Bear experts are emphatic: You should never run from a bear.
A bear can run “as fast as a racehorse,” according to the National Park Service, and will chase an animal (like you!) they see fleeing.
But Moninda Marube, a professional marathon runner in Maine, did not take that advice when he encountered two black bears on an early morning run in the city of Auburn.
Marube was out for a run around 5 a.m. when the bears emerged from the woods onto the road, reports the Lewiston-Auburn Sun Journal, which euphemistically headlined the story “Pair of bears join runner for a morning run near Lake Auburn.”
The Sun Journal notes that the bears were likely simply on their way to get a drink at the nearby lake. But Marube said the bears stopped and looked at him and he “had to think very fast.” There was a house about 20 yards away.
The athlete turned and sprinted toward the house, and the bears gave chase. They were about halfway caught up to him when he reached the door, which wouldn’t open at first. Luckily, he spotted a latch on it he was able to unlock to get in and then lock himself inside the home’s screened porch. Eventually, the bears ambled away.
As impressive as it is that he outran the bears, we have to emphasize again that you should never run from a bear. Even Marube admitted to the Bangor Daily News that he panicked and “did everything wrong.”
Marube also wrote about the incident on Facebook, noting the importance of making sure wildlife has space to live. “Nature needs to be preserved and not to be disturbed,” he wrote.
So what should you do if you encounter a bear? The Maine Department of Inland Fisheries and Wildlife writes that you should not approach the bear, but instead back away slowly and quietly. If the bear follows, continue to back away slowly.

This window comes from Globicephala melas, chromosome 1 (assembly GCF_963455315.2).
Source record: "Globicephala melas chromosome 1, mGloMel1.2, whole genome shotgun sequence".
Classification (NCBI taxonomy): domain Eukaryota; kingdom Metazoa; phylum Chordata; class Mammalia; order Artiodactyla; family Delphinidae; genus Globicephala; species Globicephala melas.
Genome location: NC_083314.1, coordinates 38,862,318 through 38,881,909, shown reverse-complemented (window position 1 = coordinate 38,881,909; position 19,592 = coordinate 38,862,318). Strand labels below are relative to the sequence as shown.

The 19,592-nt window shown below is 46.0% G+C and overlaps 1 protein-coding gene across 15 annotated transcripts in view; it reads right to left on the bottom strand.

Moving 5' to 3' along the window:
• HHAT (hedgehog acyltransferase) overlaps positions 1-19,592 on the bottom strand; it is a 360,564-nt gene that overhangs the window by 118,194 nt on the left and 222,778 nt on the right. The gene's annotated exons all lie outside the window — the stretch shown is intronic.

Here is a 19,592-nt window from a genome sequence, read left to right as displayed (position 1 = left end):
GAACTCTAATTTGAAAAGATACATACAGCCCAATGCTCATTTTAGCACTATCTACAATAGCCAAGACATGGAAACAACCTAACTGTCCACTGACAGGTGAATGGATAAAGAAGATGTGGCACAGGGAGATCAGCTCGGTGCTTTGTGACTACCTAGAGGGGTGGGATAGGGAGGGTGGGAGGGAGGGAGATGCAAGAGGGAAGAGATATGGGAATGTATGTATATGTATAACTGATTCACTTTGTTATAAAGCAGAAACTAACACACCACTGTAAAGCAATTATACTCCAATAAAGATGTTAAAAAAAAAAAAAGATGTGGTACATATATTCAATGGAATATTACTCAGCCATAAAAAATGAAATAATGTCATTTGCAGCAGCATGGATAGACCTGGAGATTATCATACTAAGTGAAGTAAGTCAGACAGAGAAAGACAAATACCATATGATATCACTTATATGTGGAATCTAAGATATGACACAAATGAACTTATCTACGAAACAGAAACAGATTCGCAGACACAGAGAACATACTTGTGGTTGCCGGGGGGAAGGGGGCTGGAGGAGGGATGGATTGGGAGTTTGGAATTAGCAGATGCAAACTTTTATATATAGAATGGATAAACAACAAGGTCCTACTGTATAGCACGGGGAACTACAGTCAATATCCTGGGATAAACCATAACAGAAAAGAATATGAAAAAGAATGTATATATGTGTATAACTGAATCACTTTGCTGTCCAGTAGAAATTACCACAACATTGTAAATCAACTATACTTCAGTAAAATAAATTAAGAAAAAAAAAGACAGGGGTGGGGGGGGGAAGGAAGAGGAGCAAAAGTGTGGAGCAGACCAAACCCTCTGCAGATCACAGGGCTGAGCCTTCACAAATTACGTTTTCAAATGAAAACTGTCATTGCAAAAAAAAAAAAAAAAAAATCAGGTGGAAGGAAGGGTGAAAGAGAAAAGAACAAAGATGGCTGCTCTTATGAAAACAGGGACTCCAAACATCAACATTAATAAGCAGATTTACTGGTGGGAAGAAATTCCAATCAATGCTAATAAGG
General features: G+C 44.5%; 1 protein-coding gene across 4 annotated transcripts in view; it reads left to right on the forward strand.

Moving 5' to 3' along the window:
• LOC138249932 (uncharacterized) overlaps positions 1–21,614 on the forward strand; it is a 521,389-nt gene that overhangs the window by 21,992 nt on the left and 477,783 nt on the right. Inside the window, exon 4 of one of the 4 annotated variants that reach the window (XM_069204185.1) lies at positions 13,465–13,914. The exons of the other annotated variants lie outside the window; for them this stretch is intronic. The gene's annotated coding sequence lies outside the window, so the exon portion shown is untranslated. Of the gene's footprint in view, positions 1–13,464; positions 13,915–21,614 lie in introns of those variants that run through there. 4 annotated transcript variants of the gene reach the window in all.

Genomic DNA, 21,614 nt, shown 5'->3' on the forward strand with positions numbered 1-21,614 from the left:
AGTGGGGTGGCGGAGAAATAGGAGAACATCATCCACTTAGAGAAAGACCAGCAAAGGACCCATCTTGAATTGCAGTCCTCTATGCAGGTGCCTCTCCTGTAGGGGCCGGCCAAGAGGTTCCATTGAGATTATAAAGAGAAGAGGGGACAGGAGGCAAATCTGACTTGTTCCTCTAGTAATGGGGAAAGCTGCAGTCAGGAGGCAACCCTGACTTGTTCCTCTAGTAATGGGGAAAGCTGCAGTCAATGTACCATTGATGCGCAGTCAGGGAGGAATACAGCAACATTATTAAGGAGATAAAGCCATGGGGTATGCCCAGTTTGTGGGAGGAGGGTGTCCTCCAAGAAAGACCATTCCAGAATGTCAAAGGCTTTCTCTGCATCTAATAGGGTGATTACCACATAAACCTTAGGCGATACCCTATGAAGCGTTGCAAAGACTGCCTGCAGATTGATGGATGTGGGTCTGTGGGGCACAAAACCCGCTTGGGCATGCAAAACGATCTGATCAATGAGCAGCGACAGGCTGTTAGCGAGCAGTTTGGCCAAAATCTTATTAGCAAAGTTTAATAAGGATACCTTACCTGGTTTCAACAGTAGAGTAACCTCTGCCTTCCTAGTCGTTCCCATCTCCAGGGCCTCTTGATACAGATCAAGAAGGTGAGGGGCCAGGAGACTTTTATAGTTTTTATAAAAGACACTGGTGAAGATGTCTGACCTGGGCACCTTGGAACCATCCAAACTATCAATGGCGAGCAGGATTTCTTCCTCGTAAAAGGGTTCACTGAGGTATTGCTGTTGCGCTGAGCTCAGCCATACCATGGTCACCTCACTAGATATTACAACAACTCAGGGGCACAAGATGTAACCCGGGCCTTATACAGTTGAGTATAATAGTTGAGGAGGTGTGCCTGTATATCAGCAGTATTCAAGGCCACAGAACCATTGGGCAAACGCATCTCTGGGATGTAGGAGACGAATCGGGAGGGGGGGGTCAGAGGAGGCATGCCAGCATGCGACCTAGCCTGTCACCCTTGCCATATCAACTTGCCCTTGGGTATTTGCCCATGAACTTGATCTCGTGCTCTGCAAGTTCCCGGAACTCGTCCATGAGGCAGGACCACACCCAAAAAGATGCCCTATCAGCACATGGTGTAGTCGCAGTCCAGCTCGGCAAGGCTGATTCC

If that doesn’t work, the department says to stand your ground and attempt to intimidate the animal by looking bigger, waving your arms, clapping or banging a stick.
And if the bear attacks you, your next actions should depend on what kind of bear you’re dealing with. If it’s a brown bear or grizzly bear, you should play dead, the National Park Service advises. And if that doesn’t work, it’s time to fight:
If you are attacked by a brown/grizzly bear, leave your pack on and PLAY DEAD. Lay ﬂat on your stomach with your hands clasped behind your neck. Spread your legs to make it harder for the bear to turn you over. Remain still until the bear leaves the area. Fighting back usually increases the intensity of such attacks. However, if the attack persists, fight back vigorously. Use whatever you have at hand to hit the bear in the face.
However, if you’re dealing with a black bear — like the bears Marube encountered — you should not play dead. Instead, you should try to get to a secure area, and if that fails, fight back “using any object possible,” focusing on the bear’s face.
The NPS also notes one scenario in which you should never play dead is if a bear either attacks you in a tent, or stalks you and then attacks. These situations — which the NPS notes are “very rare” — indicate the bear views you as a source of food.